USD/JPY Analysis, Chart, and Price
- USD/JPY closes in on June Peaks
- Weaker Chinese trade data has given the Dollar a lift
- Japanese demand weakness also knocked the Yen
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The Japanese Yen fell further against the United States Dollar on Tuesday, chiefly thanks to a new run of general Dollar strength. But it was also weakened by domestic Japanese numbers.
The Asian session was dominated by Chinese trade data which showed surprise falls in both exports and imports last month. The numbers added to a picture of a Chinese economy still firmly in the doldrums even as Covid and its awful effects fade into the past. They put it in marked contrast to a rather better-performing United States. Of course, there’s some patchy data there, too, but on the whole, investors still dare to hope for a soft landing in the world’s largest national economy.
The US trade deficit was found on Tuesday to have narrowed in June, according to official data. However, imports dropped to their lowest level in eighteen months, suggesting that domestic demand has slowed after a series of interest-rate rises.
The Dollar remains broadly supported by comments from Federal Reserve officials. They seem keen to stress that those interest rates could still have further to rise whenever they get near a microphone, journalist or op-ed.
Governor Michelle Bowman and New York Fed President John Williams have swelled the chorus already this week, with the former perhaps a little more hawkish-sounding than the latter.
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The Japanese Yen was further hit by news of a reduction in household spending in its home country. That indicator fell by 4.2% in June, ahead of expectations, after a 4% fall in the previous month.
Inflation remains elevated in Japan, but the Bank of Japan has said it won’t alter its long-term, ultra-loose monetary settings until wages start to rise. Adjusted for inflation pay has actually fallen for fifteen straight months, so we’re clearly not there yet. But the BoJ’s view that inflation is internationally generated and therefore no reason for a policy rethink is attracting increasing investor attention.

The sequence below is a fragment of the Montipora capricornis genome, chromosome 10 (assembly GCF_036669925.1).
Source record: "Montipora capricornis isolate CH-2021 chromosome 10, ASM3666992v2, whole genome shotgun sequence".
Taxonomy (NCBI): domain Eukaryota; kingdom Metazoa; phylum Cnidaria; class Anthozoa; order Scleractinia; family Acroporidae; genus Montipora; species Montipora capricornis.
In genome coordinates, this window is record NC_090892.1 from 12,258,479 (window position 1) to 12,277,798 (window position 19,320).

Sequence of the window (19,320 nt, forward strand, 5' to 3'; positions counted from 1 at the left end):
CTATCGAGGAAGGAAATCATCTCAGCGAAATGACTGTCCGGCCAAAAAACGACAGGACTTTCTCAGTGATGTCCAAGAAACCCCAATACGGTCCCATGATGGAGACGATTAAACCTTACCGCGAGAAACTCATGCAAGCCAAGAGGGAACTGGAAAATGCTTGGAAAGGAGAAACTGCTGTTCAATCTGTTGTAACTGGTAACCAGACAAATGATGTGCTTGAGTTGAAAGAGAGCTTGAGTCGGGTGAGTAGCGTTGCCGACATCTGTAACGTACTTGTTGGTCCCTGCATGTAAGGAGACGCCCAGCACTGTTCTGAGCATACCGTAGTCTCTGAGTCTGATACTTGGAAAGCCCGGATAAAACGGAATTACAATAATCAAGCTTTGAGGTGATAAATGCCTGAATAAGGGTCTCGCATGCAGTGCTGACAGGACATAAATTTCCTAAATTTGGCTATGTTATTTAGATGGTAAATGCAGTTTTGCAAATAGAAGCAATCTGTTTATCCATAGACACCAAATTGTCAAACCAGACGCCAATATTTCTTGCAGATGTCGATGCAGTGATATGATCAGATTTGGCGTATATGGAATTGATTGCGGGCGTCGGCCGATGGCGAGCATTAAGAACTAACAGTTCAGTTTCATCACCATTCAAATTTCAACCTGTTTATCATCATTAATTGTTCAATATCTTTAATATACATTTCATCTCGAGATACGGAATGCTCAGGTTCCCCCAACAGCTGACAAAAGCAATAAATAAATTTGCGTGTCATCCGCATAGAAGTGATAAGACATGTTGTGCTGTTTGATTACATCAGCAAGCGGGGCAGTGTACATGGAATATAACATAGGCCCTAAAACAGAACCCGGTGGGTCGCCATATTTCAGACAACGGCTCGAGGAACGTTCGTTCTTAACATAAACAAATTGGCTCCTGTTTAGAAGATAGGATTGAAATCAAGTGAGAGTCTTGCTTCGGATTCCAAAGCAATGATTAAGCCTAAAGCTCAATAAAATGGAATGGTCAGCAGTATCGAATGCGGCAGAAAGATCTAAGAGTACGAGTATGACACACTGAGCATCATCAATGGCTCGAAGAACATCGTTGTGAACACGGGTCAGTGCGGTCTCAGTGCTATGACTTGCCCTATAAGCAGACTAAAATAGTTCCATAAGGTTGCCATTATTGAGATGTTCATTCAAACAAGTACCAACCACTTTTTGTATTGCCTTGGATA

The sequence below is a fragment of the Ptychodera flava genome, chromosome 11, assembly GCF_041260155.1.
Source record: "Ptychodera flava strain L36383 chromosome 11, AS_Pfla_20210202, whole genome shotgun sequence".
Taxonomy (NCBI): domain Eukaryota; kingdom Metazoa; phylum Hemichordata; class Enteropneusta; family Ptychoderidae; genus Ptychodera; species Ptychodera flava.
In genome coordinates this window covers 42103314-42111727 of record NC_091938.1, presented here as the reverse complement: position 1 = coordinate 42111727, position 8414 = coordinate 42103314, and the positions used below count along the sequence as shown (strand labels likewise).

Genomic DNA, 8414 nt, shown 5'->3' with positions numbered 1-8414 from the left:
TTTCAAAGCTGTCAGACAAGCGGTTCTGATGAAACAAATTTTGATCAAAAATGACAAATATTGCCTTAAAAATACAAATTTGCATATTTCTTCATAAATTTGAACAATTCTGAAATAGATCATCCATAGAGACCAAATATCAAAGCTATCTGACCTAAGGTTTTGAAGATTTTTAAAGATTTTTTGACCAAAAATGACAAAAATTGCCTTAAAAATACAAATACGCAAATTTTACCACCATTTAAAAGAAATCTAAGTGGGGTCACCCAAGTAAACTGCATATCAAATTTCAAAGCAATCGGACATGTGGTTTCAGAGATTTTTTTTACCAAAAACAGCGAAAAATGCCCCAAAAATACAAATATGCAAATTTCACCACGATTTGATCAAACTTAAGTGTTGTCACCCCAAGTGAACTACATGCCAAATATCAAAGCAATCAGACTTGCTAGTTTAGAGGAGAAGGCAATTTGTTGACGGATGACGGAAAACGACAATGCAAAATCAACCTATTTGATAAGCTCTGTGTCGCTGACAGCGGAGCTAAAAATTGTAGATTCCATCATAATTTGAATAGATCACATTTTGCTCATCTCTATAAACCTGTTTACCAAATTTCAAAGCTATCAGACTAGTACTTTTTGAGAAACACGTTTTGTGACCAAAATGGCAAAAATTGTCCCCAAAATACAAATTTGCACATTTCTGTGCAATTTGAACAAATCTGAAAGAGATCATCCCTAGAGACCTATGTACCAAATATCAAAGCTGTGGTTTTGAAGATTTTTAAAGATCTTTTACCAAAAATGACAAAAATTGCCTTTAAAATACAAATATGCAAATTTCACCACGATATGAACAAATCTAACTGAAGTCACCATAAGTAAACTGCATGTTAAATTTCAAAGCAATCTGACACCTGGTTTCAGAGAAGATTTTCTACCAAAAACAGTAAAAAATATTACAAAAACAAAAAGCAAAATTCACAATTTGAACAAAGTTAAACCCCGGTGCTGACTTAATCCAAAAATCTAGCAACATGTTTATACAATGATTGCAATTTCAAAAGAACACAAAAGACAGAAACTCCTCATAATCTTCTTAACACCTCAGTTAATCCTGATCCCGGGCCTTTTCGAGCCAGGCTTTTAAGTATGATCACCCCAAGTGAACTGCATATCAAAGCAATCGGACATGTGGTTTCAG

Immediate market focus will now turn to Chinese inflation figures which are coming up on Wednesday.
The annualized rate is expected to have contracted by 0.4% in July, after a flat result in June. If seen this will add to concerns that China’s economy is in need of more stimulus and, likely, lend more support to the US Dollar across the board.
US Consumer Price Index figures are coming up on Thursday. See the DailyFX Economic Calendar
US Dollar/Japanese Yen Technical Analysis
USD/JPY Daily Chart Compiled Using TradingView
USD/JPY is edging back up toward June’s seven-month peaks and currently occupies the middle reaches of a well-respected uptrend channel. Dollar bulls’ immediate concern must be to retake the highs of last week between 143.22 (last Wednesday’s closing high and 143.98 (Thursday’s intraday peak). They’re very close to the lower boundary of that band but have yet to convincingly retake it.
Near-term support comes in at 141.64, last Friday’s intraday low. Below that there’s likely support at 140.74. That’s the first, Fibonacci retracement of the rise from January’s lows to the peaks of June. Channel support comes in at 138.74 but that doesn’t look to be in any danger of a near-term test.
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IG’s own sentiment indicators suggest that further near-term gains for USD/JPY could be hard-won from here, with traders turning a little more bearish on the pair’s prospects. Fully 72% of participants declare themselves bearish at the moment, but that’s a heavy bias that may see some trimming especially if the week’s data feed divergent views on the Chinese and US economies.
By David Cottle for DailyFX